Speaking his mind: Former president Thabo Mbeki arrives at the Rand Easter Show in Johannesburg. He slammed the proposed nationalisation of the Reserve Bank and came out to endorse the ANC. Picture: GENEVIEVE QUINTAL
Speaking his mind: Former president Thabo Mbeki arrives at the Rand Easter Show in Johannesburg. He slammed the proposed nationalisation of the Reserve Bank and came out to endorse the ANC. Picture: GENEVIEVE QUINTAL

Former president Thabo Mbeki weighed in on the debate about the nationalisation of the Reserve Bank, saying such a move would be pointless.

The comments from the former leader, who the ANC forced out of office in 2008, are at odds with some in the governing party, including current leader Cyril Ramaphosa, who told parliament in March that doing away with the Bank’s private shareholders would give the country “sovereignty”.

But the intervention is likely to be welcomed by Bank governor Lesetja Kganyago, who has previously warned that election-driven “crazy ideas” about the Bank’s ownership and mandate would harm investor confidence, while buying out its shareholders would divert resources from key developmental needs.

“I really to this day do not know what anyone would gain by the nationalisation of the Reserve Bank, except to say” they had done it, Mbeki said during a visit to the ANC pavilion at the Rand Easter Show to pledge his support for the ANC ahead of the May 8 elections.

“Nothing would change in terms of the behaviour of the Reserve Bank, nothing.”

The Bank’s independence is at the heart of policy differences between the ANC faction aligned to former president Jacob Zuma and the grouping supporting Ramaphosa.

At the ANC’s 2017 Nasrec conference, the party resolved to nationalise the Bank, even though that would have no bearing on its mandate, which is enshrined in the constitution.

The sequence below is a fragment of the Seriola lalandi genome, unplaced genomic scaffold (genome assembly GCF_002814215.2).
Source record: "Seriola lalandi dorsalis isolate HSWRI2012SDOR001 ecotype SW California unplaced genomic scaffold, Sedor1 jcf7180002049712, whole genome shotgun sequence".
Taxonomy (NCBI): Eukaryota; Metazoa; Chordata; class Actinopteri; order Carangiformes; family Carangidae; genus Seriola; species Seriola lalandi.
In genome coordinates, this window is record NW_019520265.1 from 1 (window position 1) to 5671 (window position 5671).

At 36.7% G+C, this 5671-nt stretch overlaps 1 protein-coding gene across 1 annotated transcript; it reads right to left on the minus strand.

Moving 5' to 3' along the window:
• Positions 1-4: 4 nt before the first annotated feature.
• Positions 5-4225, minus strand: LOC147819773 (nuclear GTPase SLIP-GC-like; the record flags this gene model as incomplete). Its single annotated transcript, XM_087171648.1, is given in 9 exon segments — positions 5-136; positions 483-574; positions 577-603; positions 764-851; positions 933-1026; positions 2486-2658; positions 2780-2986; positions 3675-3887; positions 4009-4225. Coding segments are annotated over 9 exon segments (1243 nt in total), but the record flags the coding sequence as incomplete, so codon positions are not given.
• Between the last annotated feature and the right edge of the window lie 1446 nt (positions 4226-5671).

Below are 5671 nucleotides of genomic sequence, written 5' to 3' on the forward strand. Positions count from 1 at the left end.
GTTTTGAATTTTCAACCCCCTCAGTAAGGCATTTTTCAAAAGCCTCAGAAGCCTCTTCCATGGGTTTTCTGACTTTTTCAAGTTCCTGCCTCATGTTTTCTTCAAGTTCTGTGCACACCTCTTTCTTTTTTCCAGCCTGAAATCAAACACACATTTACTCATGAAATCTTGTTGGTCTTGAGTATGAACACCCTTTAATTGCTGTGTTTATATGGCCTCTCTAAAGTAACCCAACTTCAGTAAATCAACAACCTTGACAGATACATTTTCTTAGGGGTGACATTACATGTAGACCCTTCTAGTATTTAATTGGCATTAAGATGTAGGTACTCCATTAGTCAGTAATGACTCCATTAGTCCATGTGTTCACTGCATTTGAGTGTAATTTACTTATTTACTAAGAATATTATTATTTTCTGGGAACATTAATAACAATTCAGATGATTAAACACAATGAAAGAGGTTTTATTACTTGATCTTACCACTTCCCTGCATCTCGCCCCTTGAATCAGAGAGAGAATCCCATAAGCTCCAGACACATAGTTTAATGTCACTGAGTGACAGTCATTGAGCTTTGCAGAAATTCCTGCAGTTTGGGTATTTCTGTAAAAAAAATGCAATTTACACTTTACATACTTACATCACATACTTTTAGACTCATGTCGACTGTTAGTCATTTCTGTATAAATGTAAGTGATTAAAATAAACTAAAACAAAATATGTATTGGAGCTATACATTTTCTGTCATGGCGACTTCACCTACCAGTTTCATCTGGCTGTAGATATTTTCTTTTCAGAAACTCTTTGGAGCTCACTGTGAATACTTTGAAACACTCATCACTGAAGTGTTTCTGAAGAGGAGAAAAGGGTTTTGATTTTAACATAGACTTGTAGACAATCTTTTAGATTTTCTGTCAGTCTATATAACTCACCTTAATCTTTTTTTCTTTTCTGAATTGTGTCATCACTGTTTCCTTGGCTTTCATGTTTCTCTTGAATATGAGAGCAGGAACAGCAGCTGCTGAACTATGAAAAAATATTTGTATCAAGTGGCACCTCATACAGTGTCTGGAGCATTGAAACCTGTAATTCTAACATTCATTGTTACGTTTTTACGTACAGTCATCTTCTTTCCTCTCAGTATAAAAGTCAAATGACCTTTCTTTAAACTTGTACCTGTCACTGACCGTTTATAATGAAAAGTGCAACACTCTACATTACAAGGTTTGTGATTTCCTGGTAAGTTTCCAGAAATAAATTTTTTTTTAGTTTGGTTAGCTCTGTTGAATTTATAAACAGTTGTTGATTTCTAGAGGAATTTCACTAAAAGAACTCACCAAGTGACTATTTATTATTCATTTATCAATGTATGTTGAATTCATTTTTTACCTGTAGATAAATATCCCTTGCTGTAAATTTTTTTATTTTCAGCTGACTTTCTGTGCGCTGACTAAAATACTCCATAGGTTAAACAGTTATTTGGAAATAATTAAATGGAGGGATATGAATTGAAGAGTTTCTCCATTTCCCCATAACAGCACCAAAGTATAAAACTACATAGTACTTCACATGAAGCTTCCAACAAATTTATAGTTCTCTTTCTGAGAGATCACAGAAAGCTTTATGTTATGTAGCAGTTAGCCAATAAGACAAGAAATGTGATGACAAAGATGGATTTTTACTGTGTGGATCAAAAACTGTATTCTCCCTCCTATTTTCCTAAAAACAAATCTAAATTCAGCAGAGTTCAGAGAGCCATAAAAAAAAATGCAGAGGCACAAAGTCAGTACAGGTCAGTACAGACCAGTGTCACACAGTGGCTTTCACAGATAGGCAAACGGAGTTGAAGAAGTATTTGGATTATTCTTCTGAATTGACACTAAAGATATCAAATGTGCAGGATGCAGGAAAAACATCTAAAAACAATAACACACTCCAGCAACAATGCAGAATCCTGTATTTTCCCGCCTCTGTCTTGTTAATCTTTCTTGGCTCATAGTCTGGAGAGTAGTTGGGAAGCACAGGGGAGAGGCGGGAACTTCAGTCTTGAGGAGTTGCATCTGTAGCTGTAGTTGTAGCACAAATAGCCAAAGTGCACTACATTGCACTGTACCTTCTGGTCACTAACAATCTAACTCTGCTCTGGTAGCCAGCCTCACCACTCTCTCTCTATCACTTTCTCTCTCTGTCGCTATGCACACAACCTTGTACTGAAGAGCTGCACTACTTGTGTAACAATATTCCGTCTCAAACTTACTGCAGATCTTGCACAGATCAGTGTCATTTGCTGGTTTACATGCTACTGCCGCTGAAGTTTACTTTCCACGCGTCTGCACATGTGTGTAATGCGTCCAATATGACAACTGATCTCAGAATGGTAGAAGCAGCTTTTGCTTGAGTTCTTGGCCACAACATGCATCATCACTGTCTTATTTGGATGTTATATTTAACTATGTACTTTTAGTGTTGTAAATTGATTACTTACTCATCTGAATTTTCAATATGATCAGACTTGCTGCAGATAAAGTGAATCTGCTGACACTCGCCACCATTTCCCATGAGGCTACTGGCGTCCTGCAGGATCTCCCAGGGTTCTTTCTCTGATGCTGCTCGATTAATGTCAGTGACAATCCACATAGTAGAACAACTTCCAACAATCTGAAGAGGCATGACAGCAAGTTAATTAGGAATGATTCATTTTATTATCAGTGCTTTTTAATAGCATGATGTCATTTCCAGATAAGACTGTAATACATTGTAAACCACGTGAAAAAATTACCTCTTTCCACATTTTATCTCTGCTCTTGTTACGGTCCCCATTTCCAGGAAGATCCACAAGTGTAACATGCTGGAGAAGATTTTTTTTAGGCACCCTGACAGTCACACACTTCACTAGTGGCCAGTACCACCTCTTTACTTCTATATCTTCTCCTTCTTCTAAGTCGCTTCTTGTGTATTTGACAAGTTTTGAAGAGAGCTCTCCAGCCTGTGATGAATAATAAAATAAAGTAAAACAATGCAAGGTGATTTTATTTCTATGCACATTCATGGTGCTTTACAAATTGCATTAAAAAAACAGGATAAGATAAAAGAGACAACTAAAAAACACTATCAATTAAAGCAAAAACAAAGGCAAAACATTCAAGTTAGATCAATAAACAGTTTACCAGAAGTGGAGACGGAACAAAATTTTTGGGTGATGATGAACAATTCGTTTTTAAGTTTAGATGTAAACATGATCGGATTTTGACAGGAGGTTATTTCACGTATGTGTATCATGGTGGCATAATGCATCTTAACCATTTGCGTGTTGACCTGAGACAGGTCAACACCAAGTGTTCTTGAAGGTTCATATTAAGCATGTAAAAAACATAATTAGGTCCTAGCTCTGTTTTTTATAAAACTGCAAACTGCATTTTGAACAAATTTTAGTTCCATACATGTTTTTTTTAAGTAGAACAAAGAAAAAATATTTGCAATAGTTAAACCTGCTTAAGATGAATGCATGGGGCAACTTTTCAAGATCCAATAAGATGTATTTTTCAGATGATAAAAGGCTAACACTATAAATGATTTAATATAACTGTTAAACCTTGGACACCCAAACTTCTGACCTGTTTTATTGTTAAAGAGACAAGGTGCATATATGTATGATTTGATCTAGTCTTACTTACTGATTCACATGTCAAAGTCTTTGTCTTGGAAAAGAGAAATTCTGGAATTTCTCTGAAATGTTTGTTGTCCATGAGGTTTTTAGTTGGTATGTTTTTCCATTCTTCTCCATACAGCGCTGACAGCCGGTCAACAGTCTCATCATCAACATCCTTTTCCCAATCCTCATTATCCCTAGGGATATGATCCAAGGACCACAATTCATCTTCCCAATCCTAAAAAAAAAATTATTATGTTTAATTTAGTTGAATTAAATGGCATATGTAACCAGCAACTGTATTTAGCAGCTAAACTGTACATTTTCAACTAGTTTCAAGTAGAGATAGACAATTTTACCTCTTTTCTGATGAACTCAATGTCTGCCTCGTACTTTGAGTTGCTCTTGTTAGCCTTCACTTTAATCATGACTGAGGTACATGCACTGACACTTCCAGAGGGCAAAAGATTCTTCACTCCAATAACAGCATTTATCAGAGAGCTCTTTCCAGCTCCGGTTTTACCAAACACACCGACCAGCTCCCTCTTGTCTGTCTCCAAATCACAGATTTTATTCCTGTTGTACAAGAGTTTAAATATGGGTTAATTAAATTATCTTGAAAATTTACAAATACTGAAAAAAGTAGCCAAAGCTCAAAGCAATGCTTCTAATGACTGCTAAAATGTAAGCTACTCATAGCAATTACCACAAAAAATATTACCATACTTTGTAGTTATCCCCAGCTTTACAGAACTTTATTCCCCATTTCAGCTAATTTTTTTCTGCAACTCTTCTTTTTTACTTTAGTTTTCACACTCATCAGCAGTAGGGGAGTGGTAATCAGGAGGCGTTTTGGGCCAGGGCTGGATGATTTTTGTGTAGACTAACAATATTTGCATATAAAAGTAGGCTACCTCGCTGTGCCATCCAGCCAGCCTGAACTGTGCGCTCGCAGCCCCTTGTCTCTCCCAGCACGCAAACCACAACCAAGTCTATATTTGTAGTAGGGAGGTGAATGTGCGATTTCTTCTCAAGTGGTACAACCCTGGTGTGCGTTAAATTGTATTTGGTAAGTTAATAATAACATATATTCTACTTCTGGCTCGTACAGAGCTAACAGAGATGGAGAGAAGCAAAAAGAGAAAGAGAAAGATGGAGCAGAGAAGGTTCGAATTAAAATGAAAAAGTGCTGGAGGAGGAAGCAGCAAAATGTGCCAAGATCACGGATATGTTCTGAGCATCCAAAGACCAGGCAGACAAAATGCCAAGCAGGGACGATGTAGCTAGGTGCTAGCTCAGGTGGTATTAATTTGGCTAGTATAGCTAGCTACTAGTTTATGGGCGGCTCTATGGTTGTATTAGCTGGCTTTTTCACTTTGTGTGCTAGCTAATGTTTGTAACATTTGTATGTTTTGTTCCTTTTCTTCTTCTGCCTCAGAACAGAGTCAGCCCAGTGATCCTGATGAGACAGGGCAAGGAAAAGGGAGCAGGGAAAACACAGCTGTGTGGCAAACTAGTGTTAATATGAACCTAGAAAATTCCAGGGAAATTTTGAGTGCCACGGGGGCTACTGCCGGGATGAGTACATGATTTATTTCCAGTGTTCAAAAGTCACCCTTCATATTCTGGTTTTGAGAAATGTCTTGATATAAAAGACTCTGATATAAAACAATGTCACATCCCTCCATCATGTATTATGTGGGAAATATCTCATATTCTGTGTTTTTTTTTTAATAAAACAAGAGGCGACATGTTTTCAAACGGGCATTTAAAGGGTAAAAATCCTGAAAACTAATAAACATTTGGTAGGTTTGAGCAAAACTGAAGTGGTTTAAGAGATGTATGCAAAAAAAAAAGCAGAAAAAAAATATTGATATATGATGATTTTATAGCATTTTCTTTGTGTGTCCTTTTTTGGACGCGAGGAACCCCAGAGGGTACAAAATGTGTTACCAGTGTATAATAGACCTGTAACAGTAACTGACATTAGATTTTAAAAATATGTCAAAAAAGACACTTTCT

The issue came back to the fore in January when the governing party released an election manifesto saying the Bank should “pursue a flexible monetary policy regime”.

While the Bank should do this without “sacrificing price stability”, the ANC also said policy should focus on other objectives such as employment creation and growth.

Credit rating agencies have cited the Bank’s independence and the credibility of other institutions, such as the judiciary, as some of the country’s biggest strengths and warned that tampering with its autonomy would lead to downgrades, with disastrous consequences for the economy.

Moody’s Investors Service is the only one of the major ratings companies that has SA on investment grade.

Mbeki said on Tuesday he would need someone to sit down and explain to him exactly why the Bank should be nationalised. “I hear people saying the Reserve Bank must move away from this business of inflation targeting. Inflation targeting is not a decision of the Reserve Bank, it is a decision of the South African government.

“It is government that said there must be inflation targeting, and these are the targets between 3% and 6%.”

Mbeki questioned whether taking the Bank into public ownership would include “with compensation”, meaning the state would have to buy out the shareholders. Kganyago has said such a step could cost anything between R20m and R100bn, depending on which valuation was used.

“I don’t know where you are going to get the money from,” the former president said. The government would need to “divert money, which we need to build schools and clinics and so on, to buy out these shareholders. For what reason?”

quintalg@businesslive.co.za